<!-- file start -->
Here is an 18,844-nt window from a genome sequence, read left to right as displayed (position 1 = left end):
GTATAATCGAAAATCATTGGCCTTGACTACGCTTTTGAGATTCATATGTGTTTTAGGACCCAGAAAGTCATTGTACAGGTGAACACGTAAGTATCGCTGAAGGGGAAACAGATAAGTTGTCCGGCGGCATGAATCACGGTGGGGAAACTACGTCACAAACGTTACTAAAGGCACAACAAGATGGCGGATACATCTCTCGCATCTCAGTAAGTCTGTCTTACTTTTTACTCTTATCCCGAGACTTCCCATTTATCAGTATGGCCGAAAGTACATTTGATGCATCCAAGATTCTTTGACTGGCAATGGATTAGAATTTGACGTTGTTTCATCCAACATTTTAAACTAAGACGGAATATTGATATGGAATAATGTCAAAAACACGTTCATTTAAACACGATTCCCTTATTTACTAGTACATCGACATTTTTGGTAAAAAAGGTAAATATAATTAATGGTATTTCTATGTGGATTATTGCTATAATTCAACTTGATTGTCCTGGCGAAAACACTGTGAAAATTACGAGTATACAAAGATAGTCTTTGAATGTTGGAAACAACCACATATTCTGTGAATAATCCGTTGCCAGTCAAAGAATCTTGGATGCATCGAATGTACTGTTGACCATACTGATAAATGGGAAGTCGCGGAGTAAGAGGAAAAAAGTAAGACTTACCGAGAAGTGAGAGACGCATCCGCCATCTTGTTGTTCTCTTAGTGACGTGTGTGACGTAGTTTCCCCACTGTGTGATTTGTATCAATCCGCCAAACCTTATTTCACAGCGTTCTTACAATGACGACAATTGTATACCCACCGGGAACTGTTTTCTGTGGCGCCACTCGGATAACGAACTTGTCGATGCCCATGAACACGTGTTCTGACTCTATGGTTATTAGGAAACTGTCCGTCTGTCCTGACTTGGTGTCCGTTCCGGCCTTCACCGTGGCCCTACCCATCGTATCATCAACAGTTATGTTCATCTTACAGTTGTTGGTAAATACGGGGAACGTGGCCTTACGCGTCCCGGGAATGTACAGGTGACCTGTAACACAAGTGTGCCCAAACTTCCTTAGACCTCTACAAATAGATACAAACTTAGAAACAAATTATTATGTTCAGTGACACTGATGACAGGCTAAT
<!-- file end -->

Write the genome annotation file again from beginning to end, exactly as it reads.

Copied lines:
Here is an 18,844-nt window from a genome sequence, read left to right as displayed (position 1 = left end):
GTATAATCGAAAATCATTGGCCTTGACTACGCTTTTGAGATTCATATGTGTTTTAGGACCCAGAAAGTCATTGTACAGGTGAACACGTAAGTATCGCTGAAGGGGAAACAGATAAGTTGTCCGGCGGCATGAATCACGGTGGGGAAACTACGTCACAAACGTTACTAAAGGCACAACAAGATGGCGGATACATCTCTCGCATCTCAGTAAGTCTGTCTTACTTTTTACTCTTATCCCGAGACTTCCCATTTATCAGTATGGCCGAAAGTACATTTGATGCATCCAAGATTCTTTGACTGGCAATGGATTAGAATTTGACGTTGTTTCATCCAACATTTTAAACTAAGACGGAATATTGATATGGAATAATGTCAAAAACACGTTCATTTAAACACGATTCCCTTATTTACTAGTACATCGACATTTTTGGTAAAAAAGGTAAATATAATTAATGGTATTTCTATGTGGATTATTGCTATAATTCAACTTGATTGTCCTGGCGAAAACACTGTGAAAATTACGAGTATACAAAGATAGTCTTTGAATGTTGGAAACAACCACATATTCTGTGAATAATCCGTTGCCAGTCAAAGAATCTTGGATGCATCGAATGTACTGTTGACCATACTGATAAATGGGAAGTCGCGGAGTAAGAGGAAAAAAGTAAGACTTACCGAGAAGTGAGAGACGCATCCGCCATCTTGTTGTTCTCTTAGTGACGTGTGTGACGTAGTTTCCCCACTGTGTGATTTGTATCAATCCGCCAAACCTTATTTCACAGCGTTCTTACAATGACGACAATTGTATACCCACCGGGAACTGTTTTCTGTGGCGCCACTCGGATAACGAACTTGTCGATGCCCATGAACACGTGTTCTGACTCTATGGTTATTAGGAAACTGTCCGTCTGTCCTGACTTGGTGTCCGTTCCGGCCTTCACCGTGGCCCTACCCATCGTATCATCAACAGTTATGTTCATCTTACAGTTGTTGGTAAATACGGGGAACGTGGCCTTACGCGTCCCGGGAATGTACAGGTGACCTGTAACACAAGTGTGCCCAAACTTCCTTAGACCTCTACAAATAGATACAAACTTAGAAACAAATTATTATGTTCAGTGACACTGATGACAGGCTAAT